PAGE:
TALLINN - The first synagogue in Estonia since its small Jewish community was wiped out in the Holocaust is scheduled to open its doors next week and its rabbi says the building is the best answer to "fascism, communism and Nazism".
The opening of the synagogue comes amid ethnic tension in the Baltic state over the removal of a World War Two Red Army statue, which angered local Russian-speakers. Ethnic Estonians see the monument as a reminder of 50 years of Soviet occupation.
Chief Rabbi Shmuel Kot was wary of speaking about the tensions over the statue, which two weeks ago sparked riots by mainly Russian-speakers, a large minority of 300,000 in the country of 1.3 million.
But he said on Thursday it had been a sensitive issue for Jews living in Estonia as many were Russian-speaking war veterans.
Kot, of the Chabad Lubavitch Orthodox Jewish movement, is now looking forward to May 16, when the synagogue, a light and airy glass-facaded building, will officially open its doors.
"I am the first rabbi after the Holocaust. The last rabbi was killed by the Nazis," he told Reuters.
He proudly showed the new synagogue, built at a cost of about $2 million with money from the U.S.-based Rohr family foundation and Estonian Jews and non-Jews.
It can fit 180 people in the main worship area.
Estonia, with its small population, was the only country in Europe to be declared "free of Jews" by the Nazis.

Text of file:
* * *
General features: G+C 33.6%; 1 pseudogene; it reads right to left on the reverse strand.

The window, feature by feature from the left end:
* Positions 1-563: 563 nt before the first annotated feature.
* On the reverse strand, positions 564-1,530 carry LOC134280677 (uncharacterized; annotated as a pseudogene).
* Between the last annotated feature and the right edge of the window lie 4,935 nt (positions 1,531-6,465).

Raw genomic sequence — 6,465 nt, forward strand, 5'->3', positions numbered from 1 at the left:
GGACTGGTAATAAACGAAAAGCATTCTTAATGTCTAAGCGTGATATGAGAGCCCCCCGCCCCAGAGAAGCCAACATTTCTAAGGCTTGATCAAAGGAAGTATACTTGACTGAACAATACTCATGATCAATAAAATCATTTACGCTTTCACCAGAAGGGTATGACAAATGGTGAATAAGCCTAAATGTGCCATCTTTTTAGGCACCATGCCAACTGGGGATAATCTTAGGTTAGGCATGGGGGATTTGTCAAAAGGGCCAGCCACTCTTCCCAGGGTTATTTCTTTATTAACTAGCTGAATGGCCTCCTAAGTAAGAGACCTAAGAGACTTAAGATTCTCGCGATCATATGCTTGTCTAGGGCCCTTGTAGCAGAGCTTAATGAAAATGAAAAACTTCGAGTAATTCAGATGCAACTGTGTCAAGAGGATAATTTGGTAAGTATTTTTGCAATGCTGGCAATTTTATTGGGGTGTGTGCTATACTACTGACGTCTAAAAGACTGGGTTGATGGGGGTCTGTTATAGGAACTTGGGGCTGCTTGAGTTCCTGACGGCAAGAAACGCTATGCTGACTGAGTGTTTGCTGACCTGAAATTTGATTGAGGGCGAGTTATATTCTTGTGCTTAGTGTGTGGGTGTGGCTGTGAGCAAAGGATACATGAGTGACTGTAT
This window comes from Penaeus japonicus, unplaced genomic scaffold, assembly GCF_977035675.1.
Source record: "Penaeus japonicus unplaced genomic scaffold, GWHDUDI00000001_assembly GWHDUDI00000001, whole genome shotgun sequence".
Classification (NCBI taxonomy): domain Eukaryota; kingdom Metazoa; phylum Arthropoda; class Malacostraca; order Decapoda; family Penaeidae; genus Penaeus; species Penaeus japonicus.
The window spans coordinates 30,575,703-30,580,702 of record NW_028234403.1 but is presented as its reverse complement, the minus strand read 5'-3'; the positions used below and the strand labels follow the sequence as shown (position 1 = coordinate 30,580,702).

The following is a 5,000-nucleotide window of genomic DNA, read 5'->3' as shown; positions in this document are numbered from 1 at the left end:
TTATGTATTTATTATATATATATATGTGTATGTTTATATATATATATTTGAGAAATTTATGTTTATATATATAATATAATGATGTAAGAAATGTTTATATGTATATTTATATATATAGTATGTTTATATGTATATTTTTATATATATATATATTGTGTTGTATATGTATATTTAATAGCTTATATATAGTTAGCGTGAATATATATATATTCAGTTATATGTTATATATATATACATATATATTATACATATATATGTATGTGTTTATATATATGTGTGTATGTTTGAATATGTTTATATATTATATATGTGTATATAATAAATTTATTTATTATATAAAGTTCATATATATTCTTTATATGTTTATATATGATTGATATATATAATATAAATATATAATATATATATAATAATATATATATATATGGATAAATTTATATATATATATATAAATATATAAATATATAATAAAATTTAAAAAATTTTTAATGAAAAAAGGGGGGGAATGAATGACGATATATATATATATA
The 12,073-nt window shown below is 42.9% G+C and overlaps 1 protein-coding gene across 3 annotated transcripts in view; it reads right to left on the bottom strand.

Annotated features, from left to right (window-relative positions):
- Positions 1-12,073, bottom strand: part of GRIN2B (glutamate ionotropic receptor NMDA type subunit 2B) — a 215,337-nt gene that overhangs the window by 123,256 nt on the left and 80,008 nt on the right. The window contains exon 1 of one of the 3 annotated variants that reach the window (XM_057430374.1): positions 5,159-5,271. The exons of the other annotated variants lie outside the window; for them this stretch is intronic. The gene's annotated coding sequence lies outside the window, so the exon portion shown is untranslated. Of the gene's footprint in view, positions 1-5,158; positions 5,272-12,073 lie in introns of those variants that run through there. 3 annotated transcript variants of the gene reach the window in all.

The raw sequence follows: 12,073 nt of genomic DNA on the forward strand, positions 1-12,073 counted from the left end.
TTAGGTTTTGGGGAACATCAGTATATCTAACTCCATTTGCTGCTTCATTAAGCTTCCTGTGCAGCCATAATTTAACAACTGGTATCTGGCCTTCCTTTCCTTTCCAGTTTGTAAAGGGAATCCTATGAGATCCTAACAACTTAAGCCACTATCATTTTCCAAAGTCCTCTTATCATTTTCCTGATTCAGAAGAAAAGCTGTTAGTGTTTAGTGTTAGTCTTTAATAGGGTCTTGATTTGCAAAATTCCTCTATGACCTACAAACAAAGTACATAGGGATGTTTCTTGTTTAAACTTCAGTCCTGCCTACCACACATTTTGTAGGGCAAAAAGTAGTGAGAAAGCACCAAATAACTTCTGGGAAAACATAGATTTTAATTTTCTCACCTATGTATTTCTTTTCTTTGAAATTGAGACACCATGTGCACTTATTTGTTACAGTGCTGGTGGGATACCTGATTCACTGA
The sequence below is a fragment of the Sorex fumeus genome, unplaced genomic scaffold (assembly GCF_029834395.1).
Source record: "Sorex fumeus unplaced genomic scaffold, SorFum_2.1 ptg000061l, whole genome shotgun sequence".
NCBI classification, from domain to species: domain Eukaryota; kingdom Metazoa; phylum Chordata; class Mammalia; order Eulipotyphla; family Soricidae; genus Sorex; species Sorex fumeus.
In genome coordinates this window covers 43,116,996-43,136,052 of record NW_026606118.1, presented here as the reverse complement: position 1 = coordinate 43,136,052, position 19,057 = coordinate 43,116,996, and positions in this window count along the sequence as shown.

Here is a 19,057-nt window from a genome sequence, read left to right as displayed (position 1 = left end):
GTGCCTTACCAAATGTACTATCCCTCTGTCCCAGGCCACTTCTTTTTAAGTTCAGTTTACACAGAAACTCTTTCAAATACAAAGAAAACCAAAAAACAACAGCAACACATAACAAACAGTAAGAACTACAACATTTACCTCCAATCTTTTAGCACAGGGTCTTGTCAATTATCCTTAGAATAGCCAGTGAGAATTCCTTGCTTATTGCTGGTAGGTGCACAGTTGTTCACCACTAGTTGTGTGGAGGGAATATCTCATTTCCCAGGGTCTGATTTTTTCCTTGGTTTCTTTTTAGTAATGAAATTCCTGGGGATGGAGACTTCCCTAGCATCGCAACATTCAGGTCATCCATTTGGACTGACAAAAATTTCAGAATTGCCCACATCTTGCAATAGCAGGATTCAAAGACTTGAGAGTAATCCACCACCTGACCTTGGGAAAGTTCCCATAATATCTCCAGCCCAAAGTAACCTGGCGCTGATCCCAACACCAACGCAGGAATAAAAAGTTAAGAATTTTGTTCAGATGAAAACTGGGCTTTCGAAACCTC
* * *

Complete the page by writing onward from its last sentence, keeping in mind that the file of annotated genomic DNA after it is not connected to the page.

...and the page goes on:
Before the war about 5,000 Jews lived in Estonia, mostly in Tallinn. Many fled to the Soviet Union and those that remained were murdered by Nazi forces, including the last rabbi.
The last synagogue, built in 1883, was destroyed in the war during the Soviet bombing of Tallinn.
The Jewish population of Estonia is now about 3,000.
"Just like people need an apartment to live in, they also need an apartment for their soul. My wish is that every single Jewish person in the country will feel this is their home," added Kot, 30, who came to Estonia seven years ago.
Last-minute finishing touches were being put on the building, including the addition of an arch at the back of the main area of worship for the sacred scrolls of the Torah.
Until now Estonian Jews have used a makeshift prayer room in a building next to the new synagogue.
Officials from the Estonian and Israeli government will attend the opening of the new building.
Kot saw the synagogue as a sign of survival and tolerance and was positive not only for Jews but for the whole of Estonia.
"This is the right answer to fascism, communism and Nazism," he said. "The communists tried wanted to kill Jewish life and the Nazis wanted to kill Jewish bodies."
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